Wendell Phillips Social Justice And The Power Of The Past

Author: A J Aiséirithe
Publisher: LSU Press
ISBN: 0807164046
Size: 11.22 MB
Format: PDF, ePub, Mobi
View: 2494
Download
Born into an elite Boston family and a graduate of both Harvard College and Harvard Law School, white Massachusetts aristocrat Wendell Phillips’s path seemed clear. Yet he rejected his family’s and society’s expectations and gave away most of his great wealth by the time of his death in 1884. Instead he embraced the most incendiary causes of his era and became a radical advocate for abolitionism and reform. Only William Lloyd Garrison rivaled Phillips’s importance to the antislavery and reform movements, and no one equaled his eloquence or intellectual depth. His presence on the lecture circuit brought him great celebrity both in America and in Europe and helped ensure that his reputation as an advocate for social justice extended for generations after his death. In Wendell Phillips, Social Justice, and the Power of the Past, the world’s leading Phillips scholars explore the themes and ideas that animated this activist and his colleagues. These essays shed new light on the reform movement after the Civil War, especially regarding Phillips’s sustained role in Native American rights and the labor movement, subjects largely neglected by contemporary historical literature. In this collection, Phillips’s views on matters related to race, ethnicity, gender, and class serve as a lens through which the contributors examine crucial social justice questions that remain powerful to this day. Tackling a range of subjects that emerged during Phillips’s career, from the effectiveness of agitation, the dilemmas of democratic politics, and antislavery constitutional theory, to religion, violence, interracial friendships, women’s rights, Native American rights, labor rights, and historical memory, these essays offer a portrait of a man whose deep sense of fairness and justice shaped the course of American history.

Wendell Phillips

Author: James Brewer Stewart
Publisher: LSU Press
ISBN: 0807154016
Size: 26.35 MB
Format: PDF, ePub, Docs
View: 7581
Download
Throughout the Civil War era, no other white American spoke more powerfully against slavery and for the ideals of racial democracy than did Wendell Phillips. Nationally famous as "abolition's golden trumpet," Phillips became the North's most widely hailed public lecturer, even though he espoused ideas most regarded as deeply threatening -- the abolition of slavery, equality among races and classes, and women's rights. James Brewer Stewart's study resolves this seeming paradox by showing how Phillips came to possess such extraordinary rhetorical gifts, how he used them to shape the politics of his times, and how he rooted them in his upbringing, marriage, and personal relationships.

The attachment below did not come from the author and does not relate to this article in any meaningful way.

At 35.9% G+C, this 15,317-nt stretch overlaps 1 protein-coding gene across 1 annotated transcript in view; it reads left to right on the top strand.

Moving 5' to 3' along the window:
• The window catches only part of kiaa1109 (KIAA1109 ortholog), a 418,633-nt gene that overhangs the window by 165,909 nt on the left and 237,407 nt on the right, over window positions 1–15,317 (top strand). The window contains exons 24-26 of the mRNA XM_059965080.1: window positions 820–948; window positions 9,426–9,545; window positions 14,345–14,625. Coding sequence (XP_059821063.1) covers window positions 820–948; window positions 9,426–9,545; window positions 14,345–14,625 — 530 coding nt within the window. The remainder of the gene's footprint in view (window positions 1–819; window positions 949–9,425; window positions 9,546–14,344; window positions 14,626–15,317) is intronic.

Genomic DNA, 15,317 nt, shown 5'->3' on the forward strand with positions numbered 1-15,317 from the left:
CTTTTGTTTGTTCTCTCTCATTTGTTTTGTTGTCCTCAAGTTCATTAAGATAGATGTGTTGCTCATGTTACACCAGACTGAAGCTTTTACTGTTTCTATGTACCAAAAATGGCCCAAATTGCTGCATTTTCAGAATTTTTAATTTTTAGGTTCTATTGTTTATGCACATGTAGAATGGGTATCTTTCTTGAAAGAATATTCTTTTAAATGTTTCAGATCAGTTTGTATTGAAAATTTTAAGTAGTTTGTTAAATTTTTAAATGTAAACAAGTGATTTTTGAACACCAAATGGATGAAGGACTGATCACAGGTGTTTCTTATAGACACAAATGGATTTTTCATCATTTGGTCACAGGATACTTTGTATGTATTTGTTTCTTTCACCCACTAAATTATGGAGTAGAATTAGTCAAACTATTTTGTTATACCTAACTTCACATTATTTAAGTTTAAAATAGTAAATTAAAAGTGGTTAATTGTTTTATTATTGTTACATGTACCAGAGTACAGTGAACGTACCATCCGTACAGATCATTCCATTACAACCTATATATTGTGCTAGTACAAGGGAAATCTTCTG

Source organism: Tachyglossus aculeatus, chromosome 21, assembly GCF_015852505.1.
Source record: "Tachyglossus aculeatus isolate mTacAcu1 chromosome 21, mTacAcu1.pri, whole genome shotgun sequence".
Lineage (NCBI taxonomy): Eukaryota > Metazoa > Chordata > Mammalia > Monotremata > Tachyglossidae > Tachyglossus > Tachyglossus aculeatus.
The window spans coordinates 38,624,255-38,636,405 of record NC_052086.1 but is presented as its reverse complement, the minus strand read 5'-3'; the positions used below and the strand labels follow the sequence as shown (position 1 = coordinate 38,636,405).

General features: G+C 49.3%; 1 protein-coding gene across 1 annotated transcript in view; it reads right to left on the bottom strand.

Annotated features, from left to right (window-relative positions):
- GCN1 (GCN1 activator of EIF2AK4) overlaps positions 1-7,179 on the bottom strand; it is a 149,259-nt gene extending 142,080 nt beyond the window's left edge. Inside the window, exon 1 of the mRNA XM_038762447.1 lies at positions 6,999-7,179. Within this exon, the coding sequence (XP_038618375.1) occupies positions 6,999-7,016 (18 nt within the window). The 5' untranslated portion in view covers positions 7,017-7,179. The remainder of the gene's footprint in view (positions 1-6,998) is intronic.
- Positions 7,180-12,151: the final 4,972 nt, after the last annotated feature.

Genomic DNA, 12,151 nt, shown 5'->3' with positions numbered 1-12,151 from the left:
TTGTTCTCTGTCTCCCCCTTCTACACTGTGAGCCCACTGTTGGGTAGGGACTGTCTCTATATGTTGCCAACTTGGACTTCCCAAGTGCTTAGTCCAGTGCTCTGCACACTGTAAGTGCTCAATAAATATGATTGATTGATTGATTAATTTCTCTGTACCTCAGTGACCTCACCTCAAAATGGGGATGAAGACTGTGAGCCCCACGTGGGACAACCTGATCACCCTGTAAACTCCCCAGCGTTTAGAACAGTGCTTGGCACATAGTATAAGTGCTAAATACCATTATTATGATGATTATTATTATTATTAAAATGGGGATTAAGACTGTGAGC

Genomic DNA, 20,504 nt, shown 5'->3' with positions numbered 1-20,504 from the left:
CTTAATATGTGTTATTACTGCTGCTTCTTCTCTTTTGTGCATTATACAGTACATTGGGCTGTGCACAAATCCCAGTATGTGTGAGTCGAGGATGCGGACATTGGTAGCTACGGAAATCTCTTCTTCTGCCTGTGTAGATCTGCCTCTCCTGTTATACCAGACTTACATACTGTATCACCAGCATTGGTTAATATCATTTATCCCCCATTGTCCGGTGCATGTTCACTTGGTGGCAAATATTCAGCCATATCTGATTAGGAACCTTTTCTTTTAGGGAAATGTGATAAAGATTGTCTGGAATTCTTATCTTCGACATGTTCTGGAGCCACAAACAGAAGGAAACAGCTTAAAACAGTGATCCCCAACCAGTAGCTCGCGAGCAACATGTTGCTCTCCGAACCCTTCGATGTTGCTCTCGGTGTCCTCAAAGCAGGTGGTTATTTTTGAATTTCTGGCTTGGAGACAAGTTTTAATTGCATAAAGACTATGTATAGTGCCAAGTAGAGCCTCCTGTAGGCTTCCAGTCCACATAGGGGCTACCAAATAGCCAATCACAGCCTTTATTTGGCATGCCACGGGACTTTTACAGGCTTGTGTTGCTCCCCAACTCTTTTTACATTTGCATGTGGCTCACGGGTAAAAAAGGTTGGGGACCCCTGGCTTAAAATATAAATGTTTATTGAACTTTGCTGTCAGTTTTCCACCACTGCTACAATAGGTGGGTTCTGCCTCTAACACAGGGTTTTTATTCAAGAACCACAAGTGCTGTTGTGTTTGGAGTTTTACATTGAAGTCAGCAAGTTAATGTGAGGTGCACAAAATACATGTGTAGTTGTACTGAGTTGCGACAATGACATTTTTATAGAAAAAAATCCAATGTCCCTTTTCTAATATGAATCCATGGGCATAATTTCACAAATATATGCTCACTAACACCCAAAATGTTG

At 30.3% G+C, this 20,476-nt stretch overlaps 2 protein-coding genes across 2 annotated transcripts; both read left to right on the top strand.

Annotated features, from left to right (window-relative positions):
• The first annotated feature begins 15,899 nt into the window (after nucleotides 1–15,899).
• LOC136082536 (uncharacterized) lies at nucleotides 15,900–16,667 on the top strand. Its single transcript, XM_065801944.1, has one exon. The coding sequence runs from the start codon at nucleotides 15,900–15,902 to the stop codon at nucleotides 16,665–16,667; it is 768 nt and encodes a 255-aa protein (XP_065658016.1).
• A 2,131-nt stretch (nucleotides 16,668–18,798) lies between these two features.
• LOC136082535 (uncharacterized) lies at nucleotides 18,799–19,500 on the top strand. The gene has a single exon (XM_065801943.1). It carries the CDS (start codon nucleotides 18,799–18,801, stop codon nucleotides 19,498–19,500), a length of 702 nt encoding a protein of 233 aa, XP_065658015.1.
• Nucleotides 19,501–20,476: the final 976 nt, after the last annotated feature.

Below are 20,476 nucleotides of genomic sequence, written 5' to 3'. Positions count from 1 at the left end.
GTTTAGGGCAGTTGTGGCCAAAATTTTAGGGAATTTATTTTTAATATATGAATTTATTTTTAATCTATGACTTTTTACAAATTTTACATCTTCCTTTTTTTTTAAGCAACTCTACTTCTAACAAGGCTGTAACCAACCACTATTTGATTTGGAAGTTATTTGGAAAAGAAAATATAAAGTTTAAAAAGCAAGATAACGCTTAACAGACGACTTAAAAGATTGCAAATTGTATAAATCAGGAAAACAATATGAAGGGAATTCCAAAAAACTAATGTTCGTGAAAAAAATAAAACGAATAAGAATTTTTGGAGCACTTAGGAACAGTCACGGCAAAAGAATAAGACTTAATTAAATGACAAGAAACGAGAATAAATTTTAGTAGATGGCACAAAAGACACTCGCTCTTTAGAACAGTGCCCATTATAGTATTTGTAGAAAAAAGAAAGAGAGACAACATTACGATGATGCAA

Louis D Brandeis

Author: Philippa Strum
Publisher:
ISBN: 9780674418684
Size: 11.15 MB
Format: PDF, Kindle
View: 6625
Download
Louis D. Brandeis (1856-1941) played a role in almost every important social and economic movement during his long life: trade unionism, trust busting, progressivism, woman suffrage, scientific management, expansion of civil liberties, hours, wages, and unemployment legislation, Wilson's New Freedom, Roosevelt's New Deal. He invented savings bank life insurance and the preferential union shop, became known as the "People's Attorney," and altered American jurisprudence as a lawyer and Supreme Court judge. Brandeis led American Zionism from 1914 through 1921 and again from 1930 until his death. He earned over two million dollars practicing law between 1878 and 1916 and used his wealth to foster public causes. He was adviser to leaders from Robert La Follette to Frances Perkins, William McAdoo to Franklin Roosevelt, Woodrow Wilson to Harry Truman. This lively account of Brandeis's life and legacy, based on ten years of research in sources not available to previous biographers, reveals much that is new and gives fuller context to personal and historical events. The most significant revelations have to do with his intellectual development. That Brandeis opposed political and economic "bigness" and excessive concentration of wealth is well known. What was not known prior to Strum's research is how far Brandeis carried his beliefs, becoming committed to the goals of worker participation--the sharing of profits and decision making by workers in "manageable"-sized firms. So it happened that the man who was sometimes dismissed as an outmoded horse-and-buggy liberal championed a cause too radical even for the New Deal braintrusters who were quick to follow his advice in other areas Strum charts Brandeis's development as a kind of industrial-era Jeffersonian deeply influenced by the classical ideals of Periclean Athens. She shows that this was the source not only of his vision of a democracy based on a human-scaled polis, but also of his sudden emergence, in his late fifties, as the leading American Zionist: he had come to regard Palestine as the locus of a new Athens. And later, on the Supreme Court, this Athenian conception of human potential took justice Brandeis beyond even Justice Holmes in the determined use of judicial power to protect civil liberties and democracy in an industrialized society.

Lincoln And The Abolitionists

Author: Fred Kaplan
Publisher: HarperCollins
ISBN: 0062440012
Size: 74.82 MB
Format: PDF, ePub, Docs
View: 7700
Download